Photo by Davey Sullivan ’22.
Rehm was packed for Professor Daniel Ziblatt’s lecture, “How Democracies Die.”

When a country finds itself on the road towards a dying democracy, Ziblatt believes there are two potential off-ramps: 1. A country must prevent autocratic-minded leaders from getting into office in the first place, and 2. Political institutions must contain the damage inflicted by those leaders. According to Ziblatt, the United States missed off-ramp #1 in 2016 by electing Donald Trump, a man who is at best indifferent to the crucial democratic norms and values such as mutual toleration (accepting partisan opponents as legitimate with a right to govern and compete) and institutional forbearance (underutilization of exercising one’s legal rights such as court-packing and filibustering). The decline of these norms in America did not begin with Trump, and can be traced back to the 1990s and the rhetoric of then-Speaker of the House Newt Gingrich (R-GA). This decline progressed through the partisan impeachment of President Bill Clinton, the rhetoric of the “birther” movement against President Barack Obama, and the “lock her up” chants against Hillary Clinton during the 2016 election. The heated rhetoric of viewing those who disagree with you as “the enemy” are no longer “fringe politics,” Ziblatt explained, pointing out that over the past three decades, leading Republicans were now challenging the basic legitimacy of the Democrats as a party. In the absence of mutual toleration, when you start to view your opponent as an enemy, the temptation to abandon forbearance grows. That, Ziblatt shared, is what is happening now. The “soft guardrails” of democracy started to corrode, and the election of Donald Trump catalyzed that corrosion.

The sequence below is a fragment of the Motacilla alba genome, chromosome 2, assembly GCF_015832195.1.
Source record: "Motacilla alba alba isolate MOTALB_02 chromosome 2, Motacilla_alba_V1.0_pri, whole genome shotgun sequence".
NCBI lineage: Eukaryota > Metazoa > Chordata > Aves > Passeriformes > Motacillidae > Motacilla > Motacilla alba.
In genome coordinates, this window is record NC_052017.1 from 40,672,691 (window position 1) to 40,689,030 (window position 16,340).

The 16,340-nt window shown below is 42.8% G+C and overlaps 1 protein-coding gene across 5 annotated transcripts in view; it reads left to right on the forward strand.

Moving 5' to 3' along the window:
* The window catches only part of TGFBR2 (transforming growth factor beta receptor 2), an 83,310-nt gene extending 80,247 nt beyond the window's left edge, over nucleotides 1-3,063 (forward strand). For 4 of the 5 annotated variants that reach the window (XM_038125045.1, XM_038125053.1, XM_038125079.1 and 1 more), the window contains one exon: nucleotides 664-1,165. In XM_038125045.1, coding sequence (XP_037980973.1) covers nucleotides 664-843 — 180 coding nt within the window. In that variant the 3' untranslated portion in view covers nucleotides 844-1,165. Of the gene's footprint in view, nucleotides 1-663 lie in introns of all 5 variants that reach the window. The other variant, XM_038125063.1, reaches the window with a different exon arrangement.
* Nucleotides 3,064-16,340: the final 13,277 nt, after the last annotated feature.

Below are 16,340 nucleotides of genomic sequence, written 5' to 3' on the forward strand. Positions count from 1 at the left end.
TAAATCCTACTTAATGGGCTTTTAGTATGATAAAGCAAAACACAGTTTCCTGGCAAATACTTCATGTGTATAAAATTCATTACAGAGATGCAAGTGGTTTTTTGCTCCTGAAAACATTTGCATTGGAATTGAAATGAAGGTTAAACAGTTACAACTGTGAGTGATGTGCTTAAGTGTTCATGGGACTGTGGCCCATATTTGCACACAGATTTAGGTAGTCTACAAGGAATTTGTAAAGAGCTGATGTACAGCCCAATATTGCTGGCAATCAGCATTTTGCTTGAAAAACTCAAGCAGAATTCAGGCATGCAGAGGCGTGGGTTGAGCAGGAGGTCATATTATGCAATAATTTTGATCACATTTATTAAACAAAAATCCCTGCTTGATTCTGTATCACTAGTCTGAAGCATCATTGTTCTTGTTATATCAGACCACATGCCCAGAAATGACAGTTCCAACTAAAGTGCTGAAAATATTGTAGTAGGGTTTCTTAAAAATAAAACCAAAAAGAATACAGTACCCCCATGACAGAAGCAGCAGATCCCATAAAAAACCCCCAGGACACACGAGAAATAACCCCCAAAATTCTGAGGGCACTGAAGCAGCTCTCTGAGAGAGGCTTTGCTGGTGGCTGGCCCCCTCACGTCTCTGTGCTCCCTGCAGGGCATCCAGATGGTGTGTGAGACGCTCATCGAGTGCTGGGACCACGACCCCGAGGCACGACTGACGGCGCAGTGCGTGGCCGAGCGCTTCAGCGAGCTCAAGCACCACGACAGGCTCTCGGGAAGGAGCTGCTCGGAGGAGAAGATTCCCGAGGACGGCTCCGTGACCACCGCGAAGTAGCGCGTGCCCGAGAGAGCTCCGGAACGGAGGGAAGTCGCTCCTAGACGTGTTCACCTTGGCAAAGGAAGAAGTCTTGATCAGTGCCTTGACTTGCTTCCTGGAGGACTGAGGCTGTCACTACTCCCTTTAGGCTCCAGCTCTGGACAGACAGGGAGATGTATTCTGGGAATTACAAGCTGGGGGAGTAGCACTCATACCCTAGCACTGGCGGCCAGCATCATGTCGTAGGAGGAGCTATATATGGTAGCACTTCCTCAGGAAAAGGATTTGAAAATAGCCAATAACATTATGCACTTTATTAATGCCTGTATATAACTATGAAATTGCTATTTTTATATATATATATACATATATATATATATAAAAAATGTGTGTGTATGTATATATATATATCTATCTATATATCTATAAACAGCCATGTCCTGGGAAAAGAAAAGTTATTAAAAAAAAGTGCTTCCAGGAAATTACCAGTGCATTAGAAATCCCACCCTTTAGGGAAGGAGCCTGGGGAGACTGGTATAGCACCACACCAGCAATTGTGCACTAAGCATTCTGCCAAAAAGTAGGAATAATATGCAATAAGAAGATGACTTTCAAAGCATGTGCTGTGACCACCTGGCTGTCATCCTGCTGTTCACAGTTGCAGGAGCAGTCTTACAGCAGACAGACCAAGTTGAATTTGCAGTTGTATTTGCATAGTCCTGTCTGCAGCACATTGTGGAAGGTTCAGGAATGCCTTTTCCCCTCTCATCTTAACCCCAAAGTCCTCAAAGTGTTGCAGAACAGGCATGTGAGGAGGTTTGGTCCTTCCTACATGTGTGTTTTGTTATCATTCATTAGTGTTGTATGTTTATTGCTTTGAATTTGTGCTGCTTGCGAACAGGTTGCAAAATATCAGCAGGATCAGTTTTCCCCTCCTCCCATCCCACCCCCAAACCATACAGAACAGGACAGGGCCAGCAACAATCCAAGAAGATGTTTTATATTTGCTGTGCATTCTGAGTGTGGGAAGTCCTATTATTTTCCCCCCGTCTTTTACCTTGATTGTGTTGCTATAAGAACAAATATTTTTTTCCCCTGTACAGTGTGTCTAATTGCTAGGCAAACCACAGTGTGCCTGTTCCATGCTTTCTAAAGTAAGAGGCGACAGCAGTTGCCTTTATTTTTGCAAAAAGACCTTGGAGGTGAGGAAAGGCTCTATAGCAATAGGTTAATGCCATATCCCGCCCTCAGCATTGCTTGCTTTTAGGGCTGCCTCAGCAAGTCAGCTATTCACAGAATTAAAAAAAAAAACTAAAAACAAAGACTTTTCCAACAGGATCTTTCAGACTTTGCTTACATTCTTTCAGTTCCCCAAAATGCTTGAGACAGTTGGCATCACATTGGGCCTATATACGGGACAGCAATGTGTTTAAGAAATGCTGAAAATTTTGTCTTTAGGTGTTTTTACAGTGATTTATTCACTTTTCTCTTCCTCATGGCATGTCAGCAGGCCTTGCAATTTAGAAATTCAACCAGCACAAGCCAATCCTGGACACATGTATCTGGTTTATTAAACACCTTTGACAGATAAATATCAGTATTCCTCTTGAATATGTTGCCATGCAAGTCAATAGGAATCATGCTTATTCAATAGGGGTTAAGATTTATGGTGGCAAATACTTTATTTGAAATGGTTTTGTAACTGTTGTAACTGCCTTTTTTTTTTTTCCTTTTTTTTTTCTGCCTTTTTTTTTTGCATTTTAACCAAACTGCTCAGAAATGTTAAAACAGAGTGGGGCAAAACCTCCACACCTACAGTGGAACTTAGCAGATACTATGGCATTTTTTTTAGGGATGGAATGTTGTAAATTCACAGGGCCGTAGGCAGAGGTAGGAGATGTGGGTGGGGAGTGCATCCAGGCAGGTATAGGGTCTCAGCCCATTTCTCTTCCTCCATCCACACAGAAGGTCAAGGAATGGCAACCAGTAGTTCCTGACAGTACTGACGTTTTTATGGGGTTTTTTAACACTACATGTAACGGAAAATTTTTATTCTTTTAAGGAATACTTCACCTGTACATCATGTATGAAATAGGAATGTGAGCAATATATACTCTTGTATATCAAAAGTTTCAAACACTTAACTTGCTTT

So why is this happening? The answer that Ziblatt posits is polarization. The United States has not seen this kind of deep partisan hatred since the late nineteenth century, and today’s differences run much deeper. Extreme polarization, when each side views a victory by the other side as intolerable, can kill a democracy, because it allows for the justification of extraordinary means such as election fraud and coups.

Ziblatt stressed that the election of Donald Trump did not start the United States down the path of a dying democracy, and his departure from the Oval Office in the next one to five years will not put an end to it. But, neither his Rehm lecture nor his book were meant to be a fire-and-brimstone-style condemnation of the United States. He concluded that amid all the bad news of polarization, there is some good news. America’s “democratic antibodies” remain quite strong: pushback to the Trump administration in the media, the courts, law enforcement, civil society, and the 2018 midterm elections proves that the U.S. is not like Russia, Hungary, or Turkey, and that the strong opposition can constrain authoritarian inklings.